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How a lowrider bike club in Kansas is bridging the gap between a Hispanic community and police

Posted at 4:28 PM, Oct 08, 2018

OLATHE, Kan.  A group of Kansas students is working to lower suspension rates in school by lowering the suspension on cars. And the teens have now teamed up with local police to make it happen.

Adrian Vilches, also known as "Shorty," sat down with KSHB to discuss a tall task. His mom was even in a state of shock over this. 

"Honestly she started crying. She didn't believe I would make it to work with cops in this kind of way," Vilches said.

Vilches and several other teens expressed excitement over a new partnership with the Olathe Police Department. Erik Erazo is the brainchild behind this club. He currently serves as the migrant director and Hispanic student advisor for the Olathe School District. 

“We started a club in 2016 with a few lowrider bikes we were building,” Erazo said.

Erazo said that’s how the Olathe Lowrider Bike Club got off the ground. 

“Lowriding, as far as a lot of people are concerned, it’s a car, it’s hydraulics, it’s paint, it’s murals and it is all of that," Erazo said. "But lowriding to us is a lifestyle. It’s kind of our Chicano way of living, Hispanic-American way.”

The students spend a few hours a day every week turning bikes into something much more. They did such a good job “tricking out” the bikes, the Olathe Police Department got in on the fun. The department donated an old squad car to be converted into a lowrider. 

“It’s gonna have all the bells and whistles,” said Sgt. Logan Bonney.  “And we’re gonna give them [the students] the ability to make it their own.”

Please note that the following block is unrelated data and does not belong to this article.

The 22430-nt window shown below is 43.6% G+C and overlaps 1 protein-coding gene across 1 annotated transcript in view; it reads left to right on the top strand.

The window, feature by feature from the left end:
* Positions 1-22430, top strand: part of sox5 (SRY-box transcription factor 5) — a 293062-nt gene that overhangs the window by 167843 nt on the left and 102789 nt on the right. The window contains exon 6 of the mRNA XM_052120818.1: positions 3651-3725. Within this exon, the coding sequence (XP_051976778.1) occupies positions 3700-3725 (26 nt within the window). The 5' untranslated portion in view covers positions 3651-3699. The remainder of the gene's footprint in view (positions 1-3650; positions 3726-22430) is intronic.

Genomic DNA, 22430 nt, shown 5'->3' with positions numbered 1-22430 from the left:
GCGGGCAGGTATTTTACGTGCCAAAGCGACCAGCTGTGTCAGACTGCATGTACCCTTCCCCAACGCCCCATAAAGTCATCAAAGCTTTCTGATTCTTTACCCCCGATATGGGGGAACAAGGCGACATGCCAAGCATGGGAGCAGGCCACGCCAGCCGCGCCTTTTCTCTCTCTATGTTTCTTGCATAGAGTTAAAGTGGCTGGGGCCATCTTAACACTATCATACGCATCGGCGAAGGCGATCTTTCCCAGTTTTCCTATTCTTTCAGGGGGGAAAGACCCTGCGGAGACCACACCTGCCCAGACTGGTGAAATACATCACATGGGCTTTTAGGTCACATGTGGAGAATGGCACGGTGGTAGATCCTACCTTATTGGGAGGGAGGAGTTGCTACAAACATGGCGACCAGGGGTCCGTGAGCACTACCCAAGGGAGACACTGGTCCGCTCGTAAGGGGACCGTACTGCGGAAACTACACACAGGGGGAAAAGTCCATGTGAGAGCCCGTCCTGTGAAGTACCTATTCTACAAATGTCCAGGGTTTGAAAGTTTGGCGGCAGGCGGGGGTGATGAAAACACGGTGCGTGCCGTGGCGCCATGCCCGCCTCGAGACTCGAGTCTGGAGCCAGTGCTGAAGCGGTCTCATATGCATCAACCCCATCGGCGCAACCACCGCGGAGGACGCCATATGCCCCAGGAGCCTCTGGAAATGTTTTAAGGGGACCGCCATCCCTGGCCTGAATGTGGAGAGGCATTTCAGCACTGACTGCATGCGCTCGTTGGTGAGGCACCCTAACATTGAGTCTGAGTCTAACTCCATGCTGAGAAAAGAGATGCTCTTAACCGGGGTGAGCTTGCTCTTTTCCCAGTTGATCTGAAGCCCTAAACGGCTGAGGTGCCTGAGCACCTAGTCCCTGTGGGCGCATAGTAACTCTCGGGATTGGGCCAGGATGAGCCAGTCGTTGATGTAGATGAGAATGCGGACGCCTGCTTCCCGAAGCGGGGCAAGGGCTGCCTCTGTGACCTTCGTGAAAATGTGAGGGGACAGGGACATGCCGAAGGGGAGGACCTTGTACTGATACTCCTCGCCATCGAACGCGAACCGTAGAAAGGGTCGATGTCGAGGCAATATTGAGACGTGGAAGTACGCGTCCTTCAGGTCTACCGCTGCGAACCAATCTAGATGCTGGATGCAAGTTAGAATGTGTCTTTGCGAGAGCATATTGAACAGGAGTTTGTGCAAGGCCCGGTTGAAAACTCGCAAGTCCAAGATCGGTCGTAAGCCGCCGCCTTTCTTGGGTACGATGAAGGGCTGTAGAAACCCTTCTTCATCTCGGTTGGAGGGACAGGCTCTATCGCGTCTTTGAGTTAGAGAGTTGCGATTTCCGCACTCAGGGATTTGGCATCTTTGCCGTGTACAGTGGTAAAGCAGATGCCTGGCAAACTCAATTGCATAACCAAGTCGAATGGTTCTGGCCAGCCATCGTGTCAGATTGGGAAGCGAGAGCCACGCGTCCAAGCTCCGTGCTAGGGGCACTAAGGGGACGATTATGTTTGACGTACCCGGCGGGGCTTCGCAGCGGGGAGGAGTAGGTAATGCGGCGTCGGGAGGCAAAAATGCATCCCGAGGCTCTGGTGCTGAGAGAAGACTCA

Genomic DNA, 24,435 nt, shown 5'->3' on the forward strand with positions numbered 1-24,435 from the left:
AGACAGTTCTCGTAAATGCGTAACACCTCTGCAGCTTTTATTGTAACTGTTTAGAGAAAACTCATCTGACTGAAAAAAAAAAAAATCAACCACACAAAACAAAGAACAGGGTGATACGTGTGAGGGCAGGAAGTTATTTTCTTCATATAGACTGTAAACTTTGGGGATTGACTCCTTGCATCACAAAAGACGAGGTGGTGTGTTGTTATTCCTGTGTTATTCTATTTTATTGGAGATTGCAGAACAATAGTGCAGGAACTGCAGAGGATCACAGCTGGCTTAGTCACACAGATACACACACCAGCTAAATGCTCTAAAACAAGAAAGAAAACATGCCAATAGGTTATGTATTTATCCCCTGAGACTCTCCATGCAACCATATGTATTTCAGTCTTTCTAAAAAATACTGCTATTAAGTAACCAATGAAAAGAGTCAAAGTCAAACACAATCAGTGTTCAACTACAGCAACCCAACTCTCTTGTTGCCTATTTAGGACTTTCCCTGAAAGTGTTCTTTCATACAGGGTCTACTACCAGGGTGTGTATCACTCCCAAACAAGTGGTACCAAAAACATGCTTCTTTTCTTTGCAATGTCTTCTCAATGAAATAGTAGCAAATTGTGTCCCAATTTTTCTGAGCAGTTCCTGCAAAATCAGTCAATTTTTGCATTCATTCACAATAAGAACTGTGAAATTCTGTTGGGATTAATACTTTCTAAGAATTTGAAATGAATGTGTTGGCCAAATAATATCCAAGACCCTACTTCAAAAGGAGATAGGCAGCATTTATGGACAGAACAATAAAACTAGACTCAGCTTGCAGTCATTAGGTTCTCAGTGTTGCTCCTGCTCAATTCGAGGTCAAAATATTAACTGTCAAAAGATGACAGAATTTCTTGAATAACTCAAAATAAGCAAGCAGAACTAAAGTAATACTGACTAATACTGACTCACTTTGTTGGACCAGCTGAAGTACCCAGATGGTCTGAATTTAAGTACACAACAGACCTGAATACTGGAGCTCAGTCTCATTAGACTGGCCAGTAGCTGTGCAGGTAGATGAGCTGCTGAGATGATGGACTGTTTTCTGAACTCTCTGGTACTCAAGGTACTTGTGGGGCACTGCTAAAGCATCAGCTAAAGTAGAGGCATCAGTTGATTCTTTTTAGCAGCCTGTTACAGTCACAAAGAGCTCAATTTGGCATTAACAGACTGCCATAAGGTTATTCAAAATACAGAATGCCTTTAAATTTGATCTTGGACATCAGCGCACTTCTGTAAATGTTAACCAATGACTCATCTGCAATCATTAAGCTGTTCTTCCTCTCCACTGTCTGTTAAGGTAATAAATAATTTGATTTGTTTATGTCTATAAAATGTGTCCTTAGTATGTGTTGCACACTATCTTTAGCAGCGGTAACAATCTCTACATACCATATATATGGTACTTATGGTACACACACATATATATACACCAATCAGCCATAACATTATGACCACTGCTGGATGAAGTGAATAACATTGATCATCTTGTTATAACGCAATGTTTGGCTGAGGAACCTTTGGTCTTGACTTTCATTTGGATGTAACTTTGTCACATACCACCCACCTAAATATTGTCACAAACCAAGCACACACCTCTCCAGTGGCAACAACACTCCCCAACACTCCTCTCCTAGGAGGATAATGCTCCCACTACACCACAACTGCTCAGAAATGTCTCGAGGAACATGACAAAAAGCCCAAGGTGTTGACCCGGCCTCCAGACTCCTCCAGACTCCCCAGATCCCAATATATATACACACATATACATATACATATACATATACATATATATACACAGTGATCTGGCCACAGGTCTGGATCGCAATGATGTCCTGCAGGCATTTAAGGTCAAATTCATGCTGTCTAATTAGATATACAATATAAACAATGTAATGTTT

Vilches agrees that the program offers so much for the students. 

“If I didn’t have the program, I’d probably be doing something dumb right now. Probably in the back of a police car, but now this is what keeps me moving forward," said Vilches.

Christian Gutierrez is another student who sees the many benefits of the program. In addition to learning about cars, he’s also building a relationship with police he never imagined possible. 

“We’re trying to change that relationship," said Gutierrez. "The black and brown side have always had a bad relationship with police and we’re trying to change that”

The teens have placed their work on display at car and bike shows across the Kansas City metro area. They eventually want to help and donate to other kids in need. Perhaps what’s most impressive is that every high school senior in the program last year graduated and is now in college. 

“I did not ever believe in a thousand years I’d be working with cops or anything,” said Vilches. "And now look at us here. We’re working together, making a better community.” 

It’s a program the Olathe Police Department wants to continue for several years. 

“It’s a way for us to really get out to the community in a different way,” said Bonney.  “You don’t build relationships during a crisis. You build it beforehand.”

Materials used for the Lowrider Club are funded by donations via the Olathe Police Foundation. If you’d like to help out, click here.